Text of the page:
Wade Davis is a Professor of Anthropology and the BC Leadership Chair in Cultures and Ecosystems at Risk at the University of British Columbia. We asked him everything from what he is reading to what advice he would give to young researchers in hopes of giving you a better understanding of one of the best minds in Canadian research.
What inspired you to become a scientist?
I really didn’t become a scientist. I went to University trying to study law and I was in the Museum of Ethnology at Harvard the day before you had to pick a major and I just became dazzled by these extraordinary dioramas of ancient civilizations. I walked out into the sun and I ran into a friend and I asked him what he was going to major in and he said, “Anthropology”, and I said, “What’s that?”, and he said, “You study Indians.”
And like Forrest Gump I said, “That’ll do.”
After two years I became tired of just reading about indigenous people and I was sitting in a café in front of the National Geographic map of the world and my left hand hit the Amazon. Had it hit Italy I might have become a Renaissance scholar but I decided to go the Amazon. There was only one man to see, Richard Evans Schultes, legendary plant explorer. And I walked into his office and told him I’d like to go to South America and study plants and two weeks later I was in the Amazon. That’s how I became an ethno-botanist.
How will your research make a difference in our lives?
The great lesson of anthropology is that every culture has something to say and each deserves to be heard. Genetics has proven that we’re all cut from the same genetic cloth and as a result, it means that every human population shares the same raw genius. Race has been exposed as an utter fiction. What this means therefore is that the other peoples of the world aren’t failed attempts at being you; they’re not failed attempts at being modern. Each culture is a unique answer to the fundamental question: What does it mean to be human and alive? That is the great lesson and revelation of anthropology.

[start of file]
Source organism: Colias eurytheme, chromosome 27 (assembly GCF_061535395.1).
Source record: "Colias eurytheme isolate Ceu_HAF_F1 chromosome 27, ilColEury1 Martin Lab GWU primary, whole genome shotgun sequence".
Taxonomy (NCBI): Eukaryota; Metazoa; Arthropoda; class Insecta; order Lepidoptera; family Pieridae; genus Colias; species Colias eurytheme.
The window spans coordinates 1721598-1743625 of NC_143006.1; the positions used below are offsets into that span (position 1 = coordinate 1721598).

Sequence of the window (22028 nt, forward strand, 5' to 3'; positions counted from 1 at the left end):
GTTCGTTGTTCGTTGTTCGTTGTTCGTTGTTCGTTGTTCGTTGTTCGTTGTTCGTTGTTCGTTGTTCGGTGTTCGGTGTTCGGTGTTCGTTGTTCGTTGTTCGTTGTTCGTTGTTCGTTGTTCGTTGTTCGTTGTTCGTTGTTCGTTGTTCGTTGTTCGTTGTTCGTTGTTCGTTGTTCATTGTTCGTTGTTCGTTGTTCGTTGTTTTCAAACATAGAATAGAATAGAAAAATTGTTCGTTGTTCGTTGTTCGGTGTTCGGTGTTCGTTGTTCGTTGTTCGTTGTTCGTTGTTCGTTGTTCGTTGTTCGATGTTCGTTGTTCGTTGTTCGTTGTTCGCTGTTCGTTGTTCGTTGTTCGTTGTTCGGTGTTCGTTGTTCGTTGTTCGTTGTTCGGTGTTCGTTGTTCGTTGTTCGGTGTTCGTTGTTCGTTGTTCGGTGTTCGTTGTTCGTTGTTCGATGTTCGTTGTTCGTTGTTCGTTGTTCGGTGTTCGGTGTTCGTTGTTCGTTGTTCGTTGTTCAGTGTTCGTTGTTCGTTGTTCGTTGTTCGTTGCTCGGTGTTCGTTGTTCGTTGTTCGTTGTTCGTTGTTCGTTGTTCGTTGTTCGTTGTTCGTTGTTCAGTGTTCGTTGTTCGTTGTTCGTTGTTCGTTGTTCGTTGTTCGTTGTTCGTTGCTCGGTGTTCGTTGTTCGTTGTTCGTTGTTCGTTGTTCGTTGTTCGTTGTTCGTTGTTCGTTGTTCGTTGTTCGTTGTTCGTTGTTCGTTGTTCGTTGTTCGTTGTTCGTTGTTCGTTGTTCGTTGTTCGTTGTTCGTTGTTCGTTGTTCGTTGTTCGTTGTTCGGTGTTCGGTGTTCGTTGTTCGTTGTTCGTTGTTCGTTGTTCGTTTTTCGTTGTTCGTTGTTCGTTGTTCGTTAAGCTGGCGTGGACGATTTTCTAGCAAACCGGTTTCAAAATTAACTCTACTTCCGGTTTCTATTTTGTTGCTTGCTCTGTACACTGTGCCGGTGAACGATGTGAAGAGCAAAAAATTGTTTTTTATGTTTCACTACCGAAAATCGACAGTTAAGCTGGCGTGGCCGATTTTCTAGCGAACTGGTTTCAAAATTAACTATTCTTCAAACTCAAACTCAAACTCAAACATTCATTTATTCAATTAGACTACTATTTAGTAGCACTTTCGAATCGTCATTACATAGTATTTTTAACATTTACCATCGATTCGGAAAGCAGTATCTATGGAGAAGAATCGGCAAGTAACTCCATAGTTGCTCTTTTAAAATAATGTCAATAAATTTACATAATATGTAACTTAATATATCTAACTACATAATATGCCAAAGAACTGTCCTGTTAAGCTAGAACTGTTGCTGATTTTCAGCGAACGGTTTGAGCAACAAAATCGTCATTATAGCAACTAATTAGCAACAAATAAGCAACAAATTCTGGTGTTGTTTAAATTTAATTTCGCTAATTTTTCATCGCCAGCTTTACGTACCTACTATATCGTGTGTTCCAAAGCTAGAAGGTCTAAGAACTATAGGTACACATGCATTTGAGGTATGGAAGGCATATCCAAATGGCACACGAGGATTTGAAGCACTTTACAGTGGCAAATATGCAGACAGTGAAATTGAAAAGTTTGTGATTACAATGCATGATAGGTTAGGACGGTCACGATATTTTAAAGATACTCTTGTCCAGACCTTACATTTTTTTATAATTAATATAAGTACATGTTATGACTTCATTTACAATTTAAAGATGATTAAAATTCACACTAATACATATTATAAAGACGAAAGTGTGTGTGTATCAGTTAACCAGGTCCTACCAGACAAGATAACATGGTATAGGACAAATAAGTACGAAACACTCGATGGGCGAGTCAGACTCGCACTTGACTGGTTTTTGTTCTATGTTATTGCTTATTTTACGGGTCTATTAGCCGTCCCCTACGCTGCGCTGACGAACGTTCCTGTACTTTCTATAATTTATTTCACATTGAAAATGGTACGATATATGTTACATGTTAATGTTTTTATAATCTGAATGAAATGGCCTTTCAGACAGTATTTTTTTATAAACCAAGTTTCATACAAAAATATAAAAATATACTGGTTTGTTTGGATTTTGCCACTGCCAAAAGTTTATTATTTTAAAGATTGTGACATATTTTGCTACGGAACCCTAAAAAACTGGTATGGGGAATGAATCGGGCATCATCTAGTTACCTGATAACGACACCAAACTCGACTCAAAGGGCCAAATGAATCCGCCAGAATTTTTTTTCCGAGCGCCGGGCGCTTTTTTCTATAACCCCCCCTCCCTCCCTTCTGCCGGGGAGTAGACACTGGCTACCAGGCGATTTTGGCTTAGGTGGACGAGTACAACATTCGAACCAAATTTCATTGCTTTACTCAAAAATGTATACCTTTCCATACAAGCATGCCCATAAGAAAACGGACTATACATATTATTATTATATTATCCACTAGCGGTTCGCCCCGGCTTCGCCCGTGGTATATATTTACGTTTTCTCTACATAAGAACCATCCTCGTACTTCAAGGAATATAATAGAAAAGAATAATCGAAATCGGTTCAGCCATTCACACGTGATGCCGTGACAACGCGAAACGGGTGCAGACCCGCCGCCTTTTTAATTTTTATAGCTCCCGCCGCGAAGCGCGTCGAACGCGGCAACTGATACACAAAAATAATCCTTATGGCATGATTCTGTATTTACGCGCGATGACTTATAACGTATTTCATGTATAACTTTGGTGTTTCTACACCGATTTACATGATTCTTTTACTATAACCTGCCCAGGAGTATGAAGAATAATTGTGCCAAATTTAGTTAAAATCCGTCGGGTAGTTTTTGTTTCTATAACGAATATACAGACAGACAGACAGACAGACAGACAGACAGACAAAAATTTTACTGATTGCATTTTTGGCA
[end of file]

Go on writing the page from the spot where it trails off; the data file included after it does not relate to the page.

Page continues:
What advice would you give young researchers?
I think that the most important challenge in a young person’s life is to find a way to become the architect of that life. Bitterness in old age invariably comes to those who look back on a life of decisions imposed upon them, whereas a contented life is the product of a trajectory in which, one may not feel that every decision was the right one, but at least every decision was owned by the protagonist and therefore there’s no room for regret or despair.
I always give all young people the same advice: to give their destiny time to find them, to be patient, to find a way to cultivate within themselves an inner compass such that, when they come to a crossroads in life, they will follow their inner path not that of anyone around them.
What do you read?
I read voraciously but in a kind of narrow spectrum usually in relationship to my work so I’m generally working within biography, history, non-fiction almost exclusively. For example, for my book, Into the Silence, I purchased and read over 600 books just for that one book to be written. My range of book subjects ranges dramatically. Right now, for example, I have 6 books under contract. So these 6 areas become the focus of what I read in the moment.
What’s on your iPod?
I’m working with Bob Weir, the lead singer of the Grateful Dead, on his memoir so I’ve been listening to a lot of Grateful Dead. These days I’m listening to an awful lot of music from the San Francisco scene in the era of the acid tests just to get a sense of the stuff. Things like Moby Grape, Quicksilver Messenger Service, Big Brother, Jefferson Airplane, all those classic San Francisco bands, simply because I’m trying to get my head into the space of the genesis of the Grateful Dead.
If you could choose any other profession, what would it be?
I’ve 100% been the architect of my own life. Obviously, like everybody else, there are talents that I don’t have that I’d like to be able to have. I’d love to be able to sing and produce music. But fundamentally I couldn’t imagine being anything but exactly what I am.
What do you like to do for fun?
My fun is my life and my life is my work. On the other hand my work is sailing on the Hokulea in the South Pacific or trekking through the Himalayas with Buddhist lamas or watching a voodoo ceremony in West Africa.
Want to learn more about Prof. Davis’ research? Check out his Orange Chair Interview on how culture and language connect us to the human legacy.